As the first Brown County golfer to reach the IHSAA Girls Golf State tournament, senior Emma Bawinkel blazed a path for her team to follow this year.
Rain delays at the Indianapolis tournament Sept. 30 and Oct. 1 could not cast a shadow over the progress she and her fellow Eagles have made this season.
Even though she finished with a 177 over 36 holes, several several points higher than her average for the season, Bawinkel still is playing better than she did a year ago. Going into the tournament, she had a nine-hole average of 39 and an 18-hole average of 81. After the state tournament, with her averages pushed to 41 and 84, she still remains ahead of last year’s 45.6 and 93.
Along with sophomore Ashley Masteller, Bawinkel shares the distinction of being one of only three Brown County golfers to ever make it to the girls golf regional.
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The pair are the first to reach that level since Cathy Harbin, who progressed as an individual in 1979, before Brown County had a women’s golf program.
“I really felt like it was just a great experience and it was really awesome, and I’m really glad that I got to go with Emma,” Masteller said.
Head Coach Brad Baughman is proud to have such progress in a program only in its fifth year. The program’s first four-year team member — senior Tori Akles — is graduating this year.
He is also pleased to move into next season with a solid core of seniors, noting the progress that juniors Lauren Burker, Jessica Taylor, Meghan Cassiday and Kacee Kleindorfer have made this year. Though all four hovered around 60 points for nine holes throughout most of last year, they all showed steady progress this season, with Taylor carding 46 twice.
There’s also talent in the wings with freshman Meg Smith, whose natural ability Bawinkel said she has been encouraging.
Bawinkle cites the encouragement of her father, Dan Bawinkel, as a major factor in her development as an athlete. She understands the importance of nurturing talent, she said.
Has Bawinkel ever thought about coaching?
“You know, I actually have, so many times,” she said.
She can see herself in shoes like Baughman’s, she said. Or — just maybe — coaching for a college team.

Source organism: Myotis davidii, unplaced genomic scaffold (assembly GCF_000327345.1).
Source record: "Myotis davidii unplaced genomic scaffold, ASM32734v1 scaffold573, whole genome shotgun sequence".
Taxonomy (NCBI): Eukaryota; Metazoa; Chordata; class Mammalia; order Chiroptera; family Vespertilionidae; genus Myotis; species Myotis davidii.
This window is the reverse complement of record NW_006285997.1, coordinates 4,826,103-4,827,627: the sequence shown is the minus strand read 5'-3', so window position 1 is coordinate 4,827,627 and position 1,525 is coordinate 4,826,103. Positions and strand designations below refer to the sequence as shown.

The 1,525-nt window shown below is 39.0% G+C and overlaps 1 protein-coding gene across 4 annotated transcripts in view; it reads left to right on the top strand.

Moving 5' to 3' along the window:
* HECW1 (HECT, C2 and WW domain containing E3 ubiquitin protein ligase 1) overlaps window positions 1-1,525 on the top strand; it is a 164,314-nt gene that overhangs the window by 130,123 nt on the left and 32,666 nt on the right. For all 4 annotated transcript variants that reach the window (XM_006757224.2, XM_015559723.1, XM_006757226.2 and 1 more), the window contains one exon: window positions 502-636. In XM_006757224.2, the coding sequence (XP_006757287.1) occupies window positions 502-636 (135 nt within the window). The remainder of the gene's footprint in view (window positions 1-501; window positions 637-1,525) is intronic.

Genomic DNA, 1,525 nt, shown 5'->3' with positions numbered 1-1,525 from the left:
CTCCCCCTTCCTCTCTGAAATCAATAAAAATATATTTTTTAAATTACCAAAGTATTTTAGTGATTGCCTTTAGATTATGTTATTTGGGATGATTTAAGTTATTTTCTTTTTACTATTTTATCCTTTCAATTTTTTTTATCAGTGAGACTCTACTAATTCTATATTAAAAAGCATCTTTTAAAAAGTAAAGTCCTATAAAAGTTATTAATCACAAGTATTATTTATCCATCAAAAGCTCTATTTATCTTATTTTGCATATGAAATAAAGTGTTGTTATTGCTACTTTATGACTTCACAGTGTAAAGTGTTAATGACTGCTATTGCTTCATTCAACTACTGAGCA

Regardless the path, golf will always play a central role in her life, Bawinkel said. She chose to pursue the sport in part because it was something she loved and saw she could do well in when she took it up less than three years ago.
Whether it’s music — she plays guitar and piano and sings — or other sports, Bawinkel said she puts her all into anything she pursues. She spent years honing her skills as a speed skater and had coaches encourage her to try out for basketball after they saw her shooting hoops for exercise.
She is often told she has natural talent, yet when she talks about refining her abilities, the ocean of work beneath is revealed.
“When I find something I really like to do, I do it to my fullest,” Bawinkel said. “You’ve gotta have a good work ethic, because without a good work ethic, you’re not going to get anywhere.”
Over the past year, there were few days Bawinkel wasn’t working on her golf game. Though she took some breaks, most weeks she was practicing every day.
She likes to “play little games,” she said, such as hitting 10 balls onto the green, writing down her percentage, and calculating how to improve in that one area of her overall game.
“What I’ve learned from golf and what I’ve learned from speed skating is that there is a technique to everything, and when you learn the technique, you’re obviously going to be better,” she said.
Bawinkel’s mixture of public and home schooling misses some technical qualifications for entering an NCAA Division 1 school right away, she said. So, she plans to study for a year at Ivy Tech while continuing to play tournaments and improve as a golfer.
After a year at Ivy Tech, she plans to enter one of the nation’s 25 NCAA Division 1 schools that offer a professional golf management degree, she said.
“I’m looking into a scholarship, definitely, after Ivy Tech, because I think I can get it,” she said.
Her passion for the sport is shared by Masteller, who said she has considered options from pursuing a pro career to designing golf courses. She is already looking for scholarships.
“I just want to incorporate golf into the rest of my life,” Masteller said.
Bawinkel’s absence will clearly leave a hole, both for the team and personally, Masteller said.
“It’s going to be hard without her, but I think we’ll be looking forward,” she said. “Since we know what winning tastes like, I think we’ll want to strive to do that.”
The pair have been leaders by example, Baughman said. He encourages his players to realize they are not simply girls on the golf team, but to think and act as golfers.
From performance to simply understanding the jargon and nuance of the game, Baughman said he has seen the team transform in the last year.
He credits the example set by Masteller and Bawinkel with much of that.
The pair have no shortage of praise to heap on each other. Though two years apart in school, their friendship and love of the game have kept them on the same page out on the course.
Masteller is also hoping that what they have started doesn’t end with them, she said.
Masteller has been disappointed in the past to see how few girls show up for the annual summer golf camp at Salt Creek Golf course.
She would like to see more girls take up the sport, and hopes she and Bawinkel have given an example that will inspire them.